Improve the use of yourself

Learn the skills for a steady change towards a better state of your psycho-physical system:

  • Address your overall use.
  • Prevent harmful habits of postural support and tension.
  • Give yourself a choice about HOW you do everything.
  • Improve your head/neck/back relationship.
  • Create the possibility of a healthier influence over your whole body.
  • Gain the tools for a more efficient form of breathing and use of your voice.
  • Boost your performance in every move.

posture, poise, movement, attention, reactivity, body schema, stability, mood, confidence, breathing, sitting, walking, talking, running, sports, playing instruments, office work, daily activities.

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What is the Alexander Technique?

The AT is a self-help method that teaches how to change habits of thought and action so that a more effective coordination can be established. With the practice of this technique you will gain experience in knowing how to stop habitual patterns of co-contractions that tend to create a harmful use of ourselves.

‘Stopping’ is the first step to improve our habitual way of action and reaction so that our movement is easier and gentler. When you ‘stop’ you need stillness and be in the moment in order to expand your attention to the subtle things that we do in preparation to act. You can observe how the idea of doing something triggers the habitual pattern of posture and movement, and then consciously intervene by refraining those habits. The idea of doing something is not any longer the driving force that will determine how to perform the action.  Now that the chain of events is broken there is more space for freedom in movement, there is a choice. We can take other small steps that secure the success of the action instead of acting blindly towards our goals.

The second step is the mental projection of the plan of action, or ‘directions’, to encourage a refinement in the postural support, the dynamic regulation of postural tone and attention, while keeping in check the first step, the prevention of the harmful habits. When this two steps have linked, other plans of actions will be added depending on the activity at hand. Then the performance of the act is carried out while keeping the projection of the directions.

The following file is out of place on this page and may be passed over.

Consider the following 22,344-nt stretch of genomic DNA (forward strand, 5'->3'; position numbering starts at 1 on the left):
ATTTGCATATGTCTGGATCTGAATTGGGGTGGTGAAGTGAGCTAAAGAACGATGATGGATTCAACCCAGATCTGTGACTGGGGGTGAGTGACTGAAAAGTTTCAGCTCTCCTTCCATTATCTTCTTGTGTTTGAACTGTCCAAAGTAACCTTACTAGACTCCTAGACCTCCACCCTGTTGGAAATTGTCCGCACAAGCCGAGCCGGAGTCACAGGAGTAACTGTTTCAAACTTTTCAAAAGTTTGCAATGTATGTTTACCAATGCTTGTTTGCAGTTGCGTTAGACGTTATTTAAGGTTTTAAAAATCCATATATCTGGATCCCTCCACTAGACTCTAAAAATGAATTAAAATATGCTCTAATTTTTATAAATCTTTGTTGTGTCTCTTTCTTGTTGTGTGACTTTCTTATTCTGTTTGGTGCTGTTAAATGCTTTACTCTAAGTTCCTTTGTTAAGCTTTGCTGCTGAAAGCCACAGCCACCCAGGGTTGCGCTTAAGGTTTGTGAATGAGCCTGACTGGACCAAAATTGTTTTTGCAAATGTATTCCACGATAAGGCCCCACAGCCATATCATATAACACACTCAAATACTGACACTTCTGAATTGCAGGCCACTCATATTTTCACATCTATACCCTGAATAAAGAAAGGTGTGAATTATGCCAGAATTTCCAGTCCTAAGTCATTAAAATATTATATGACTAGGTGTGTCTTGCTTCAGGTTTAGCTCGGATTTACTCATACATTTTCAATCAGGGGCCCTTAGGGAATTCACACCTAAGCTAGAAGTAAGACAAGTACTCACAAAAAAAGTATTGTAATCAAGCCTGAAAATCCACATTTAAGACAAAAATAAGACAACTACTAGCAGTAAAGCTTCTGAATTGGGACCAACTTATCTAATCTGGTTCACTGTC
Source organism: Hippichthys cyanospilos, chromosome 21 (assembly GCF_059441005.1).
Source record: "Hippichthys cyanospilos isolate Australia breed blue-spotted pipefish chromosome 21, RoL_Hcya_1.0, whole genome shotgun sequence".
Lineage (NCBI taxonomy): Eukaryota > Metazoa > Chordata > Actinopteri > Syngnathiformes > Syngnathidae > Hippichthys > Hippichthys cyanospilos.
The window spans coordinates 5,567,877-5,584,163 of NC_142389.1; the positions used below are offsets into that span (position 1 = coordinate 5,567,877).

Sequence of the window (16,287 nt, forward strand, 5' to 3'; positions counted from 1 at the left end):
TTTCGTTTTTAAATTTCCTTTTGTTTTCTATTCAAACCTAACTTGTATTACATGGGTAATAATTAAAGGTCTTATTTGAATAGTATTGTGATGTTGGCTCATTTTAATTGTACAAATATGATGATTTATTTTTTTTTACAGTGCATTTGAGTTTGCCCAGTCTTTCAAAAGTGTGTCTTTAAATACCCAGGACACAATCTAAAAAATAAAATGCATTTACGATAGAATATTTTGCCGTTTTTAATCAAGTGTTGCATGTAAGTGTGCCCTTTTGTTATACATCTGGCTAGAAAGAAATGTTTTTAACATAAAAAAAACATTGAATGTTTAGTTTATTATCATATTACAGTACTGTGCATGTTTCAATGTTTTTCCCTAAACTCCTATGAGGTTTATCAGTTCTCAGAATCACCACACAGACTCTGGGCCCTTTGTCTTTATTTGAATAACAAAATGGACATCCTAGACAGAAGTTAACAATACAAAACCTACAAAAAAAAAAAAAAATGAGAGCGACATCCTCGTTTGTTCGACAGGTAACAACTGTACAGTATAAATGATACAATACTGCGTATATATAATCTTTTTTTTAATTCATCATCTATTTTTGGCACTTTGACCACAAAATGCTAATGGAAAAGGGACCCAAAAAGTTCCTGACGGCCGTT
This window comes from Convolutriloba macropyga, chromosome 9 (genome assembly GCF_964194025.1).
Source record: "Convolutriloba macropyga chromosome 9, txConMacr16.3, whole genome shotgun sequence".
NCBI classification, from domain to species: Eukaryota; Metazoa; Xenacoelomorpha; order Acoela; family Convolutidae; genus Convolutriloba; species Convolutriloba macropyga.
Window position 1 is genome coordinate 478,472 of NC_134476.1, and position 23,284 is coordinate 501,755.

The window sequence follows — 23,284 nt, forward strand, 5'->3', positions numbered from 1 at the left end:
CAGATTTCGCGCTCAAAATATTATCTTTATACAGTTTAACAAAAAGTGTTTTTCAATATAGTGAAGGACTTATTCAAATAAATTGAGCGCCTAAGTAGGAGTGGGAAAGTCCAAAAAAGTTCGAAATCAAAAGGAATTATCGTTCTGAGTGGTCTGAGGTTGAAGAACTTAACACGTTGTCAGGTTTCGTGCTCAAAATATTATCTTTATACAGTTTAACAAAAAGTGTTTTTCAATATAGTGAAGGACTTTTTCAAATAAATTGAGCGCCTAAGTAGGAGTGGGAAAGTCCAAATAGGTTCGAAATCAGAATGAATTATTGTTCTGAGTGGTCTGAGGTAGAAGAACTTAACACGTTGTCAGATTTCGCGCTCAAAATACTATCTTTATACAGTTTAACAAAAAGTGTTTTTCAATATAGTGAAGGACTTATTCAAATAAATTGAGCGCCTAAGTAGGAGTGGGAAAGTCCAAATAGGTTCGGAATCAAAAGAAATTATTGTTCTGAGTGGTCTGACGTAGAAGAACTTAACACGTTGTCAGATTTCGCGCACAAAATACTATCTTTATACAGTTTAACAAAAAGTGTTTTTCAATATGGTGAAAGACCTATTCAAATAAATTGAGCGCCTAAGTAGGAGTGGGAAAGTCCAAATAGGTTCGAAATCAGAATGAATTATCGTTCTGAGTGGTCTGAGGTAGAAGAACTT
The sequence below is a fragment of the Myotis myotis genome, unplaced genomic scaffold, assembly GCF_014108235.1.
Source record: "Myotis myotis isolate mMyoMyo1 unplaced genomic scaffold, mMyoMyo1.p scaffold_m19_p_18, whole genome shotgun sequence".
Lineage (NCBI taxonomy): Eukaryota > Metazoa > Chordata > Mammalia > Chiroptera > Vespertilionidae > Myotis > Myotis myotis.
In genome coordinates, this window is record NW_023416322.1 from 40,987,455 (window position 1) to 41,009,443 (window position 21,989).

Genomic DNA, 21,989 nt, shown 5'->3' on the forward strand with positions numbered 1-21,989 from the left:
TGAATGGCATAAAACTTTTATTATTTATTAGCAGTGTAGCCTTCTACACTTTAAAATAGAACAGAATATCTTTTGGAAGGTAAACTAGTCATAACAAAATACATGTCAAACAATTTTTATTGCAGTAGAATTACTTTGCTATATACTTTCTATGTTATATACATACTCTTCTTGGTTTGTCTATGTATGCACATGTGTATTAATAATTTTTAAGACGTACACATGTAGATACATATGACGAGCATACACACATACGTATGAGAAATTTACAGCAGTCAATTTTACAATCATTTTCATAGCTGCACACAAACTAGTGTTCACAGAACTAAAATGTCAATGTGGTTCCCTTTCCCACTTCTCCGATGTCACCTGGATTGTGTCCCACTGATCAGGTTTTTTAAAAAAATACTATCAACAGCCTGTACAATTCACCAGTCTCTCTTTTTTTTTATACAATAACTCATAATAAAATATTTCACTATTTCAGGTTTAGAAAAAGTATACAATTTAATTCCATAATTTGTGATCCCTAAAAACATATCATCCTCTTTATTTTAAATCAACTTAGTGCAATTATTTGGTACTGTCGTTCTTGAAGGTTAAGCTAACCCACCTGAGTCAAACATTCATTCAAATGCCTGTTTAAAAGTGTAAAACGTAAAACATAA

This process is shown through the hands of the teacher so that a new experience of your use is provided. You learn from that experience, without help it would not be possible to gain the required changes by yourself because your perception will impede it as it would feel wrong or impossible at first. Our perception is conditioned by how we normally are, our postural habits. The advantage is that our brain is adaptable and learn new schemas of our body. Although our body schema is vulnerable to unhealthy postures, movement patterns, and reactions, it is also able to learn new patterns and improve its accuracy.

The experience from the hands of the teachers change physically how you are,  your posture and movement. These gradual physical changes will refine the coordination and the kinesthesia perception over time. You will be able to bring and maintain those changes by yourself. This is a skill that you learn and not a therapy. The health benefits are almost a secondary effect of the improvement of your posture and movement.

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about Me

Hello. I’m Marietta Simarro. I was an accountant, although at the same time I was chasing the dream of becoming an actress when I came across the Alexander Technique. The Alexander Technique turned to be such an essential tool to perform drama that I decided to become a teacher to grasp its full potential. Soon the tool to pursued my dream became the dream itself.

I’ve started in 2003 by having private lessons weekly for two years with Rafa Navarro in Madrid. I was training as an actress in Teatro Guindalera and obtained my diploma in 2005. Then I trained as an Alexander Teacher in London at the Constructive Teaching Centre (CTC), Walter and Dilys Carrington’s school, with excellent teachers: Dilys Carrington, Ruth Murray, Alan Philips, Beryl Tollady and John Brown, among others.  It is an STAT-approved Teacher Training Course. The training course consists on 3 years, full time (5 days a week, 3 hours per day),  1,600 hours in total, mostly practical with a great number of teachers per student with plenty of individual work.

After I graduated in 2009, I did a teaching term at CTC, and worked at LAMDA and ArtsED. In 2010 I returned to my birth place, Madrid, and completed a 1,000 hours postgraduate with Andrea Beesley. I continued learning by visiting yearly CTC and having lessons with senior teachers: Elisabeth Walker, Paul Berge, Thomas Pope, John Nicholls, among others, and regularly with Simon Fitzgibbon. I also usually assist to continuing learning workshops run by Ted Dimon and Steven Shaw among others at the International Alexander Technique Congresses.